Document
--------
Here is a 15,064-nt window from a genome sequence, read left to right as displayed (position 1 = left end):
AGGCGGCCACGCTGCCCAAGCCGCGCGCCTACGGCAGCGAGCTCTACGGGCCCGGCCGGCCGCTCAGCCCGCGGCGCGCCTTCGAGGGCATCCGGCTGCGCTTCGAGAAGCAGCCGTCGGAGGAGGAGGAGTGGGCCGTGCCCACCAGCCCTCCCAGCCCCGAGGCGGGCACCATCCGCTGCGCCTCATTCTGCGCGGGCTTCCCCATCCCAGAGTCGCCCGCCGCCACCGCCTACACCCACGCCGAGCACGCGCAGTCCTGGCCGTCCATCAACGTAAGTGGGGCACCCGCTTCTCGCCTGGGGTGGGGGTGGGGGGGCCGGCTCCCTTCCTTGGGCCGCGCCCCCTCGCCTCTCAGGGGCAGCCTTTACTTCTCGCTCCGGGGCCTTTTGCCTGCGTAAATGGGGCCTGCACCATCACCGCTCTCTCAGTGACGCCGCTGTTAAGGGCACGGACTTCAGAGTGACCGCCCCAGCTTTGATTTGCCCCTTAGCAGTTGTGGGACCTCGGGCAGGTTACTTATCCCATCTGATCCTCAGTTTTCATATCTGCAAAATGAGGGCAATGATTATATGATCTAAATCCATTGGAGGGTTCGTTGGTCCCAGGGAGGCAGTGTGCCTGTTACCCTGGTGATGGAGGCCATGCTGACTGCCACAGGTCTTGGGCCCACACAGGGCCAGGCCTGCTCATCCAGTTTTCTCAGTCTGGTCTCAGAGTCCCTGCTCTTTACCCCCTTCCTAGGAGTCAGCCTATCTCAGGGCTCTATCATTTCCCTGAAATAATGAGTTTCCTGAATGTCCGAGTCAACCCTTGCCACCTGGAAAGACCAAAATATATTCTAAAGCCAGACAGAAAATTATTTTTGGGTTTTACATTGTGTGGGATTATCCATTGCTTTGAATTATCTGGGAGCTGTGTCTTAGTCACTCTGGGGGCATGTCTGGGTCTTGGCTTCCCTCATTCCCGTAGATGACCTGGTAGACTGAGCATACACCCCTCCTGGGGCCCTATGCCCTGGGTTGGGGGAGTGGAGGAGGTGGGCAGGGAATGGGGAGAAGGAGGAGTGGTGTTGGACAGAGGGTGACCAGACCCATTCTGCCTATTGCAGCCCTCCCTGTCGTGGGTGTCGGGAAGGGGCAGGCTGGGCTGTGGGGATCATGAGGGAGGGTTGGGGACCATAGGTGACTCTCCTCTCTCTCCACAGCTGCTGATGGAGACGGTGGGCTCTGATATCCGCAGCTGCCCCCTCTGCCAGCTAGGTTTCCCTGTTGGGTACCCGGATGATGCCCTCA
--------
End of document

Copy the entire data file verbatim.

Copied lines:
Here is a 15,064-nt window from a genome sequence, read left to right as displayed (position 1 = left end):
AGGCGGCCACGCTGCCCAAGCCGCGCGCCTACGGCAGCGAGCTCTACGGGCCCGGCCGGCCGCTCAGCCCGCGGCGCGCCTTCGAGGGCATCCGGCTGCGCTTCGAGAAGCAGCCGTCGGAGGAGGAGGAGTGGGCCGTGCCCACCAGCCCTCCCAGCCCCGAGGCGGGCACCATCCGCTGCGCCTCATTCTGCGCGGGCTTCCCCATCCCAGAGTCGCCCGCCGCCACCGCCTACACCCACGCCGAGCACGCGCAGTCCTGGCCGTCCATCAACGTAAGTGGGGCACCCGCTTCTCGCCTGGGGTGGGGGTGGGGGGGCCGGCTCCCTTCCTTGGGCCGCGCCCCCTCGCCTCTCAGGGGCAGCCTTTACTTCTCGCTCCGGGGCCTTTTGCCTGCGTAAATGGGGCCTGCACCATCACCGCTCTCTCAGTGACGCCGCTGTTAAGGGCACGGACTTCAGAGTGACCGCCCCAGCTTTGATTTGCCCCTTAGCAGTTGTGGGACCTCGGGCAGGTTACTTATCCCATCTGATCCTCAGTTTTCATATCTGCAAAATGAGGGCAATGATTATATGATCTAAATCCATTGGAGGGTTCGTTGGTCCCAGGGAGGCAGTGTGCCTGTTACCCTGGTGATGGAGGCCATGCTGACTGCCACAGGTCTTGGGCCCACACAGGGCCAGGCCTGCTCATCCAGTTTTCTCAGTCTGGTCTCAGAGTCCCTGCTCTTTACCCCCTTCCTAGGAGTCAGCCTATCTCAGGGCTCTATCATTTCCCTGAAATAATGAGTTTCCTGAATGTCCGAGTCAACCCTTGCCACCTGGAAAGACCAAAATATATTCTAAAGCCAGACAGAAAATTATTTTTGGGTTTTACATTGTGTGGGATTATCCATTGCTTTGAATTATCTGGGAGCTGTGTCTTAGTCACTCTGGGGGCATGTCTGGGTCTTGGCTTCCCTCATTCCCGTAGATGACCTGGTAGACTGAGCATACACCCCTCCTGGGGCCCTATGCCCTGGGTTGGGGGAGTGGAGGAGGTGGGCAGGGAATGGGGAGAAGGAGGAGTGGTGTTGGACAGAGGGTGACCAGACCCATTCTGCCTATTGCAGCCCTCCCTGTCGTGGGTGTCGGGAAGGGGCAGGCTGGGCTGTGGGGATCATGAGGGAGGGTTGGGGACCATAGGTGACTCTCCTCTCTCTCCACAGCTGCTGATGGAGACGGTGGGCTCTGATATCCGCAGCTGCCCCCTCTGCCAGCTAGGTTTCCCTGTTGGGTACCCGGATGATGCCCTCA